Sermon, November 10: Gathering Darkness

The time change made a difference, didn’t it? Suddenly it’s darker, sooner. Suddenly it’s colder. And our reading of the gospel of Luke is coming to an end. Over the next few weeks, the Old Testament readings will begin to long for the coming of the Messiah and the New Testament will turn to understandings of Jesus as the Christ.

With All Saints’ Day just behind us, I found myself wondering about the hints and whispers that the Bible has actually left us about the Sadducee’s question. Are the ones we loved pursuing a life in some alternate dimension just past time and space that somehow follows the pattern of life as we live it? Or is there some other way of confronting the mystery that stays faithful to both our hopes and to our understandings?

That’s the question the Sadducees really asked, isn’t it? What’s it all about, they wanted to know. It’s one thing to sit around contemplating abstractions, they say, but look at what this belief does to the everyday practical reality of marriage. If you follow their logic, they reasoned, one barren woman might spend eternity with seven husbands!

Well. The situation the Sadducees cooked up about all of those husbands was a little far-fetched, cold to be sure, but not quite as unexpected as it might sound at first. In the book of Deuteronomy, marriage was a way to resolve practical issues, the way by which a man could ensure he had legitimate offspring to inherit his name and his property. It went like this: if a man died before he had children, his brother was obliged to marry his widow and produce a son in his dead brother’s name.[1] This would ensure that property was kept in the family and women were not left destitute in this world.

So the Sadducees’ argument was based on their assumption that life after time is a continuation of life as we know it now. Jesus’ understanding is that there is a radical disconnect in the continuum of being that starts in this life and goes on to the next. In other words, no institution here implies anything about any institution there – but here and there exist.

If you follow his reasoning a little further, Jesus made an amazing assumption for a man of his time a and that is that nothing outside ourselves is able to define us in God’s eyes. It was an extraordinary statement back then and it still is. Think about it. It is still true that when women marry, most still change their family names. Couples planning their wedding speak of their wedding day as “the most important in our lives.” Even today, marriage plays a huge role in defining who is blessed. But not so for Jesus. When the Sadducees posed their question about the barren widow’s afterlife, he responded by naming two different worlds: “this age” and “that age.” His point wasn’t a doctrine of marriage, but a reminder, as  Isaiah once said, that “our ways are not God’s ways.”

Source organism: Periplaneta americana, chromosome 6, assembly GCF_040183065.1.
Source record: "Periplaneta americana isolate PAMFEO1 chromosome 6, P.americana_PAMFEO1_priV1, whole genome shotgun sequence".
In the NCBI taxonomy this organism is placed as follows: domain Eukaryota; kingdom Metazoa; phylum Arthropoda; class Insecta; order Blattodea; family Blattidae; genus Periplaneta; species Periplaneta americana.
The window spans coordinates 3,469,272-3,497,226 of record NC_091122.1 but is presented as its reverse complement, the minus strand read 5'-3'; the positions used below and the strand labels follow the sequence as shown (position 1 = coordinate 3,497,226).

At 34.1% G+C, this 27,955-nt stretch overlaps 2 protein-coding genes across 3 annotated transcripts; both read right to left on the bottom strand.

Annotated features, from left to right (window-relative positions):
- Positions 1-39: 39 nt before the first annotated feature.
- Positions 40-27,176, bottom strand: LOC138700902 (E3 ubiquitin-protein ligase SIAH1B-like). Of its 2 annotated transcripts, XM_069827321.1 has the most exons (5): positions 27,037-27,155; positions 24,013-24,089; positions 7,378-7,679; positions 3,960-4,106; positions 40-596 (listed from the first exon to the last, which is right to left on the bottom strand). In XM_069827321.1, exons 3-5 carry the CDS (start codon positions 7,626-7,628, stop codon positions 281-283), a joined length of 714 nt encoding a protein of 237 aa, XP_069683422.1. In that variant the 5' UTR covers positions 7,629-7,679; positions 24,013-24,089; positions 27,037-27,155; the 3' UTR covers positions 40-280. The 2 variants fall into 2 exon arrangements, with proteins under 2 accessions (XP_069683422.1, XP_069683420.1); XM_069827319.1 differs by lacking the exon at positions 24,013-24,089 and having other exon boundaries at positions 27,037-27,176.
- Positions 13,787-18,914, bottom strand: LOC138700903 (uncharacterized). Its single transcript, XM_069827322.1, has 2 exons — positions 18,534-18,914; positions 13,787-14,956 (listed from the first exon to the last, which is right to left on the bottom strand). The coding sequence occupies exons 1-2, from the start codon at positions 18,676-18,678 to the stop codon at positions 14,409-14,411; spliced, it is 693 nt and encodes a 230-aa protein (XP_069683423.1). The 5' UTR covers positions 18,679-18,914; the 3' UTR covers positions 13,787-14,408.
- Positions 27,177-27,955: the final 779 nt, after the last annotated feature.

Our world has its rules – money talks, wealth deserves to rule, some killing is necessary, my home is my castle, small questions merit large battles. God’s world deals with the same factors, but God’s world has different assumptions and different conclusions. In God’s world, people aren’t defined by institutions of any kind – they are simply marked as God’s forever.

Jesus was a country preacher who responded to a question from the crowd. Years later, Paul would echo his thoughts in soaring words that we cherish and remember, words about the new life in heaven:

Lo, I tell you a mystery! We will not all die, but we will all be changed In a moment, in the twinkling of an eye, at the last trumpet. For the trumpet will sound, and the dead will be raised, and we will be changed…[2]

All of this happens, Jesus suggested – not because human relationships don’t matter and certainly not because death isn’t real –  but because hope is the nature of who God is. And so it is that the great sweep of biblical stories have the same pattern. They say that, as tough as it might be to grasp in the sad times, God’s one promise – from the flight into Egypt to the journey to Jerusalem; even from Calvary to resurrection morning – God’s one promise is that devastation and death are not the end.    Amen.

[1] Deuteronomy 25:5-10.

[2] 1 Cor. 15: 51-2.

Posted by Rev. Barbara Ewton

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